Trusted Advisors know their Customers Buying Criteria


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As with most young sales people, in the first few months of my career I struggled with what questions to ask of my prospects and in what order to ask them. On good days, I came across with at least enough confidence to garner a little respect and a minimal amount of participation by my contact. On bad days, I got three orders: get out, stay out and don’t come back.

On a particularly off day, I was evidently bumbling through my sales call so badly that my prospect chuckled and said with a smile, “Have you ever done this before?”

I replied, “What? Do you mean make a sales call, or make a fool of myself by fumbling over my words?”

My prospect’s laugh continued to minimize the tension and he said, “You’re new at this, aren’t you?”

“Yep. I am. I have good days and bad days. You caught me on the latter.”

What followed was my own shallow attempt at mitigating my inability to perform a sales call, but ended up being an invaluable part of my selling process that I use and teach people to employ to this day.

“So, have YOU ever done this before?”

“Well, I’ve never been in sales so, no, I’ve never blown a sales call, but I have been involved as a customer buying what you’re selling, and I’m pretty darn good at it.”

And that began a fascinating conversation that gave me incredible insight in to how this buyer would make his upcoming decision.

Here’s the deal: It’s not that someone’s previous buying decisions will allow you to predict their future decisions, but the two are inextricably connected. When someone makes a decision to buy something, they end up happy with their decision, unhappy with their decision, or completely ambivalent.

If they are happy with their previous decision, they will likely use the same criteria to evaluate new products and services. If they are unhappy or ambivalent about their previous decision, it is likely their criteria will change in an attempt to make the next decision a better one.

How valuable to a sales person and a buyer to share! If you understand the criteria by which the buyer made previous decisions, it gives context to the criteria by which they will judge YOU.

So it turns out these questions aren’t at all smart aleck, just smart. It’s a little more than “Have you ever done this before?” but if you have the answers to these questions, you’ll have an excellent foundation on which to build all the buyer’s criteria. Take a look at the things you and the buyer will know:

  1. “Have you been involved in the evaluation of these types of products and services?”

    If the answer to this question is ‘yes’, questions 2 through 5 apply. What happens if the answer is ‘no’? Well, then you have an incredible opportunity to become more of a trusted advisor by helping the buyer understand how to make the best decision possible.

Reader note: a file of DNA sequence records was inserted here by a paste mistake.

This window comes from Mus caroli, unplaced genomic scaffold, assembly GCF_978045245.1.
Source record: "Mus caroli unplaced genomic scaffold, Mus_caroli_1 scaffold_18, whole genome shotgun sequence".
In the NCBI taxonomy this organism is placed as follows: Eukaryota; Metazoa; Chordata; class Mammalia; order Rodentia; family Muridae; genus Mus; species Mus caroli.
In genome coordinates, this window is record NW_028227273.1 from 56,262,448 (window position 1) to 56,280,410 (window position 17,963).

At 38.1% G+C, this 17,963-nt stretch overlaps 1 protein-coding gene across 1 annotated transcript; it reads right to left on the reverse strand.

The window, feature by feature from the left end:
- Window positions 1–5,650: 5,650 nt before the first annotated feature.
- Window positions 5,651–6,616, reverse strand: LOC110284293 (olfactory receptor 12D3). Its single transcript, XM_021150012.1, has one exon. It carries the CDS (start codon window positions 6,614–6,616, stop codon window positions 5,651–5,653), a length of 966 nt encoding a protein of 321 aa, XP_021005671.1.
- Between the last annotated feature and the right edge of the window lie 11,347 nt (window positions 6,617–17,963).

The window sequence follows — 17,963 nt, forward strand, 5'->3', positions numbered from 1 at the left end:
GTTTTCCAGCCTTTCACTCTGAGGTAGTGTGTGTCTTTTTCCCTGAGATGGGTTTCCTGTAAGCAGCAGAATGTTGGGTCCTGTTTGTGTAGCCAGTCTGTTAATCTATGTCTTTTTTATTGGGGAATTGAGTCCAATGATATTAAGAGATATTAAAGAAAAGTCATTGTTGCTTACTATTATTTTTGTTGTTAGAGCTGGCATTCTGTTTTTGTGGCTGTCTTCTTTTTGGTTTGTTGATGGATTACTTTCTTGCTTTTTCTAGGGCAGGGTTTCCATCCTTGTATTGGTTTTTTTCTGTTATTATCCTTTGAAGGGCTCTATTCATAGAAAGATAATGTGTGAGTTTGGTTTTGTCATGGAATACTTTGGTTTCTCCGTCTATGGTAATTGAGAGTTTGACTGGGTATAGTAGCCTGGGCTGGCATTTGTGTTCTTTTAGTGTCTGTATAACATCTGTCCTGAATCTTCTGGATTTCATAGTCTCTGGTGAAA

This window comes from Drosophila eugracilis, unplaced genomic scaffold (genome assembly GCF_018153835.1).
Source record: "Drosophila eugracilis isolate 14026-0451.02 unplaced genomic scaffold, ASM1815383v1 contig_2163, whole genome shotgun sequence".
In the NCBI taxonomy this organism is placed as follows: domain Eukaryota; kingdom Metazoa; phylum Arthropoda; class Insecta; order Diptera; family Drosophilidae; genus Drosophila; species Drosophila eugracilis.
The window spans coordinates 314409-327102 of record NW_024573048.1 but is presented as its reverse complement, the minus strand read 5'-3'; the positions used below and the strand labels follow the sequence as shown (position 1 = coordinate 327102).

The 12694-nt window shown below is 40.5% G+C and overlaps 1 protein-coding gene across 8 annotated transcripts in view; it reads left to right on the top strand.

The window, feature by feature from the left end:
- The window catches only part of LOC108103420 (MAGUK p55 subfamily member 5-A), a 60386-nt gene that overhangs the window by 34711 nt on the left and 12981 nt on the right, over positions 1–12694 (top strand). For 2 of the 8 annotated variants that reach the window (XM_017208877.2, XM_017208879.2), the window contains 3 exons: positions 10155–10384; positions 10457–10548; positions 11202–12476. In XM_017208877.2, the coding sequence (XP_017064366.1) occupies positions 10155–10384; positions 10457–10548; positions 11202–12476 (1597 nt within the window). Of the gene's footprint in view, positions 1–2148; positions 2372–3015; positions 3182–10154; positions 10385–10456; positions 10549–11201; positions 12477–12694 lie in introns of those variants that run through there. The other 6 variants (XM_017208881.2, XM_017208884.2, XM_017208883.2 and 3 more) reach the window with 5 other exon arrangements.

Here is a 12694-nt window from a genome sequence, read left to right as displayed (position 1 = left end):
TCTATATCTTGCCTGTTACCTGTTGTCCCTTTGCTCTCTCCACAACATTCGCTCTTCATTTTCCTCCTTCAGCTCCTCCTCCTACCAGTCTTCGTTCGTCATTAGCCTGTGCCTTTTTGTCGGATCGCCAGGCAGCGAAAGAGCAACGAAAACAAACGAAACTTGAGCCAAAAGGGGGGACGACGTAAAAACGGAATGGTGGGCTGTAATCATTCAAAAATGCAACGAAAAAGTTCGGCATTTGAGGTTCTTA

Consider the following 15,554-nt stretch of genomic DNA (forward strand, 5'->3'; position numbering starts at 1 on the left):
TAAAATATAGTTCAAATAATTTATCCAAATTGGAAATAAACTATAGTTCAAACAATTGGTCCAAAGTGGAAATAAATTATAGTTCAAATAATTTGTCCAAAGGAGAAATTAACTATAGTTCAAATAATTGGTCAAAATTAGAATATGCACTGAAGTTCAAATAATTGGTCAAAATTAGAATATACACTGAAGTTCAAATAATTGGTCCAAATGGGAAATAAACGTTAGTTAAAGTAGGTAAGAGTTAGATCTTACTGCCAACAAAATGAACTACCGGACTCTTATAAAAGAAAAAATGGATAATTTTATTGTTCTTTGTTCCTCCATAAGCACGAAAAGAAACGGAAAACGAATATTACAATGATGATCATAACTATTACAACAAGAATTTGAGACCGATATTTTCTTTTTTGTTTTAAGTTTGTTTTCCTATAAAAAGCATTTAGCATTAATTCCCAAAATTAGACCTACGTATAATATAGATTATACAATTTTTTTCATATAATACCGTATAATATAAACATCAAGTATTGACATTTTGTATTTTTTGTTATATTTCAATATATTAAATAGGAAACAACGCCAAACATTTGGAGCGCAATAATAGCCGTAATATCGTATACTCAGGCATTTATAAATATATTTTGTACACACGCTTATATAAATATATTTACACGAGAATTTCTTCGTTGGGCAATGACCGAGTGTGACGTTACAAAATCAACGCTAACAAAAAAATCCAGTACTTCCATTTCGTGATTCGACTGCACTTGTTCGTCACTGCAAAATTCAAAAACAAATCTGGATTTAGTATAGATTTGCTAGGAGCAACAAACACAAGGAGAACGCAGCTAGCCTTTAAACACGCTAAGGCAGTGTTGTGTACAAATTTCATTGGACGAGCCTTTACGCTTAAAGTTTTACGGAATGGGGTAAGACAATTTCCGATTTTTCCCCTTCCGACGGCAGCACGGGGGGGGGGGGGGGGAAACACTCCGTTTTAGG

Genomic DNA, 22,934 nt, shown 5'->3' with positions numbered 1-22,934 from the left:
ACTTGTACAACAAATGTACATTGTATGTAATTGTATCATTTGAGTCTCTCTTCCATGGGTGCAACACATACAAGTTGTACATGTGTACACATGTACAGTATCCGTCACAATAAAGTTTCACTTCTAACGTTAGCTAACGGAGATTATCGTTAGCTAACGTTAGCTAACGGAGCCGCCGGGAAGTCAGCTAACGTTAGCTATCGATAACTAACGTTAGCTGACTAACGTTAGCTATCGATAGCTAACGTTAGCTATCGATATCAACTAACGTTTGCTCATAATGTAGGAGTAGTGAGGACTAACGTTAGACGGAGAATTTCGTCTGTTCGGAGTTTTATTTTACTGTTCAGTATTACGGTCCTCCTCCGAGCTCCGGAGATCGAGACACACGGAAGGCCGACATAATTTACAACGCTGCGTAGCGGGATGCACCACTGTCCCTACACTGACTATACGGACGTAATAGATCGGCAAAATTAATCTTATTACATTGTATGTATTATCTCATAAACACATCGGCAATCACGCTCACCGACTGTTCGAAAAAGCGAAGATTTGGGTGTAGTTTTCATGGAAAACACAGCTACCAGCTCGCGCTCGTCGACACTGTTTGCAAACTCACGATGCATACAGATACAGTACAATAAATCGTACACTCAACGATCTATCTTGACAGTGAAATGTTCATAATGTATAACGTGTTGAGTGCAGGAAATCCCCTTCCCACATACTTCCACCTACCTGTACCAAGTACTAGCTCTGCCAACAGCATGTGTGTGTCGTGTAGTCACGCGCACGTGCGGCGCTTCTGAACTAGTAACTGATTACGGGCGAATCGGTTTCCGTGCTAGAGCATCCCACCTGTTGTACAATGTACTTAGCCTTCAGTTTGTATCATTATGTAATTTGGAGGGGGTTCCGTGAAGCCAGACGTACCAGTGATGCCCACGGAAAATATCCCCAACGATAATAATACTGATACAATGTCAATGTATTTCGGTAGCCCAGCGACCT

2. “When, who and what did you evaluate?”

    Guess what? There is the possibility they evaluated your company’s products and services before and decided NOT to buy them before. Would you want to know that? And remember, they didn’t have to be working at their current place of employment when they were engaged in previous decisions. This can be critical when working with a new decision-maker at one of your current clients. You may feel you have a lock on a sale because of your relationship with your customer, but your new contact’s previous decisions may not support that position.

  3. “What was the outcome and why?”

    What if previous decisions were made primarily on lowest price? Would you want to know that? Of course! If you are the lowest price provider, this may bode well for you. Otherwise, you know additional, favorable criteria would need to be developed for you to win. If they bought from one of your competitors because they felt they had superior service, would you want to know that? Of course. Would you want to know if they still felt their service was superior? You may also find they found their service to be less than adequate. Once again, this is invaluable information.

  4. “Will you use the same criteria for your next decision?”

    This is where you can begin to determine whether or not the buyer(s) were ultimately satisfied with their previous decision. As an example, they may have found buying on lowest price wasn’t wise, or that they needed to add more service criteria to their decision. Or you may find their criteria have changed because of changing business or economic conditions.

In any case, these questions and their answers provide a critical foundation for discussing ALL the criteria for their upcoming decision. And no matter what, if you use this line of questioning, you will definitely look like YOU’VE done this before!

Republished with author's permission from original post.

Bob Nicols
Bob Nicols serves as Founder and CEO of AXIOM. He has 34 years of experience in sales, sales management, executive management and sales force development. He has managed and mentored thousands of sales people, sales managers and senior managers and been responsible for hundreds of millions of dollars in sales. For more than 21 years he has developed and delivered sales programs that have become the standard for many Fortune 100 companies including AT&T, BellSouth, Disney Enterprises, Alltel, Verizon and ESPN.


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